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      • Keith Runyan, MD

        I do use the MAF method for cycling and there seems to be a good correlation between heart rate and perceived exertion. Therefore, I use perceived exertion while swimming. That said, I seem to have different blood glucose responses to different types of exercise (cycling vs swimming vs walking vs running, etc.) despite similar degrees of perceived exertion. Exercising at a MAF heart rate doesn’t necessarily mean you will be burning just fat, nor does it mean it will necessarily prevent hypoglycemia during exercise, but it may make it less likely.
        I don’t use a CGM, but if others like them and derive benefit, they should use them.

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  1. Daisy

    I agree with the different BG responses on different activities, same here. I apologize maybe I dont understand MAF appropriately then, cause I thought it was to ensure or strongly utilize fat and not sugar for physical activity. May I ask why you use the MAF method for cycling, is it for BG control or endurance if it is not used for this?
    I only thought the CGM would be a great tool for for information and statistics as it shows trends rather then single points in time. I hope this is ok to be asking these questions on here, if it would be more appropriate to have a PM conversation please let me know. I am not looking for MD advise, I am always just looking at what other keto type 1 do and are successful with 🙂 I am already a member of type1grit, optimisingnutrition etc. but always interesting to get an MD perspective and an MD who has chosen to do what works for him despite the advise of the ADA etc. is amazing!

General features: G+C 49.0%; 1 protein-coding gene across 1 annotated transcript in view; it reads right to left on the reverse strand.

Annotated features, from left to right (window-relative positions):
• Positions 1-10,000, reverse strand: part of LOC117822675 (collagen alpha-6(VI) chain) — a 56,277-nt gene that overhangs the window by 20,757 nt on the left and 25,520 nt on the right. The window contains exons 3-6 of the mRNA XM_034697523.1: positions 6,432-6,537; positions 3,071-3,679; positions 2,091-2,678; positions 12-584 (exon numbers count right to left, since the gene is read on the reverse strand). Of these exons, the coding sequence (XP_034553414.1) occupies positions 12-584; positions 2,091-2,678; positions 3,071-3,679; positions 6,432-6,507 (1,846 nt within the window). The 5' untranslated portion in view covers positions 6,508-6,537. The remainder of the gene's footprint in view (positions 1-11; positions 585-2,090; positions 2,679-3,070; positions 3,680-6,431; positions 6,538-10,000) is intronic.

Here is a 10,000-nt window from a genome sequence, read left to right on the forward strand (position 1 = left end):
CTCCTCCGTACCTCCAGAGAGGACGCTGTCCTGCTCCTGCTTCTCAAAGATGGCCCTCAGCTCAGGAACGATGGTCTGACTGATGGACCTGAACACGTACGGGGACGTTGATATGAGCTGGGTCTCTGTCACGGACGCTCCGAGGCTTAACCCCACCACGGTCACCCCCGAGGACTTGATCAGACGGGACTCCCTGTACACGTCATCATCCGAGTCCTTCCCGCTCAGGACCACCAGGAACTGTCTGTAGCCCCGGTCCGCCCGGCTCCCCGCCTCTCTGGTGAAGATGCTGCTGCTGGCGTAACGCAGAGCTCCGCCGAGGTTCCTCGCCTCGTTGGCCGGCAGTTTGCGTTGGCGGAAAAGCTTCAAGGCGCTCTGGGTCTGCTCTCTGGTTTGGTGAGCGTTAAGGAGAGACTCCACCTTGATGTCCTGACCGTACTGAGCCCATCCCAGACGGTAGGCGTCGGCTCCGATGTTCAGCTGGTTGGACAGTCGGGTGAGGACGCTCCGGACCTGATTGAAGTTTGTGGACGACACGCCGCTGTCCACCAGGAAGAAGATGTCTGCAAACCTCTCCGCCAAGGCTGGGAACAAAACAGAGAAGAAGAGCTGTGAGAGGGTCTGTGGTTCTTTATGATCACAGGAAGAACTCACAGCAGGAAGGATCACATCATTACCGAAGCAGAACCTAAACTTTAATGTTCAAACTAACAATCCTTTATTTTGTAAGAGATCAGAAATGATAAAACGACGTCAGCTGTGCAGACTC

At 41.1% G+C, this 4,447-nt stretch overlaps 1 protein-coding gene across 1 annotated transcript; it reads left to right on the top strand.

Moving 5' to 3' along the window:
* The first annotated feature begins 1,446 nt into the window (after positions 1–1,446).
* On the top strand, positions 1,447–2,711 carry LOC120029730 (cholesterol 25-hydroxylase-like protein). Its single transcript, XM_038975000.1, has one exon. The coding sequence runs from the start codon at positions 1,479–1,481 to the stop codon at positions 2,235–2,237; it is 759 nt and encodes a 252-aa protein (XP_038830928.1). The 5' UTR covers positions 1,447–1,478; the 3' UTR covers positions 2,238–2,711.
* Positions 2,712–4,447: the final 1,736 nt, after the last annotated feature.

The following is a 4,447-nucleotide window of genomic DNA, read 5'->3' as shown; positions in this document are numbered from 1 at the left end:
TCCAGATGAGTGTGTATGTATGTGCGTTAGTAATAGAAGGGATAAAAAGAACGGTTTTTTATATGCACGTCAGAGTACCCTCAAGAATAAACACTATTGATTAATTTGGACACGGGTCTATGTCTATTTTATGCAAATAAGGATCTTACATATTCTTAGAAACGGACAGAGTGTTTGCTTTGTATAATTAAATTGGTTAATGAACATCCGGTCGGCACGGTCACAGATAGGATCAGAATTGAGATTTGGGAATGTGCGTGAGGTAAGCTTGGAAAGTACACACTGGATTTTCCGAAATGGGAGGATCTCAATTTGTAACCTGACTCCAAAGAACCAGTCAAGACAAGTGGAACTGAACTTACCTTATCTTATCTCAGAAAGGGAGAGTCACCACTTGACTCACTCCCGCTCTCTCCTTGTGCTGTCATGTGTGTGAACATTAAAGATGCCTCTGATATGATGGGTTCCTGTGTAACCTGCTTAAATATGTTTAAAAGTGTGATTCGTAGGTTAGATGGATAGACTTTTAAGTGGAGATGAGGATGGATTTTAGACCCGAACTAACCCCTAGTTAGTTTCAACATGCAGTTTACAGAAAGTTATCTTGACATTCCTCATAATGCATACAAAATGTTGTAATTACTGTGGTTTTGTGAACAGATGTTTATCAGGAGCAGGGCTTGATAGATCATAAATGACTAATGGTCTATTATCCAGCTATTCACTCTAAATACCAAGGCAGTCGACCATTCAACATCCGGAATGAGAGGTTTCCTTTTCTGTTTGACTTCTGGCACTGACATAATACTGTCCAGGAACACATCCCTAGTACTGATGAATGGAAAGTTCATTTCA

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    • Keith Runyan, MD

      MAF is designed to help carb-fueled athletes train at a lower intensity so as to start burning more fat. Eating a low-carb diet will aid fat-burning further. In type 1 diabetes (T1D), blood glucose (BG) regulation is altered by factors not present in non-diabetics. The normal response to low to moderate intensity exercise is a reduction in insulin secretion. This facilitates increased glucose production by the liver and release of fatty acids by fat cells to supply exercising muscles with fuel. In T1D, injected insulin continues to be released and can lead to hypoglycemia. An insulin pump if turned down or off prior to exercise could serve this role. In a person with T1DM using injected insulin, hypoglycemia is more likely when the intensity exceeds the MAF heart rate for extended periods because the muscles rely more on glucose via glycolysis to produce ATP and less so on oxidative phosphorylation from fatty acids and ketones. An all-out sprint is different still. During extremely intense exercise, catabolic hormones are released by the alpha-cells (glucagon), adrenal glands (cortisol), and sympathetic nervous system (epinephrine/norepinephrine) which stimulate the liver to make glucose and this results in mild hyperglycemia in non-diabetics and moderate or more severe hyperglycemia in T1DM.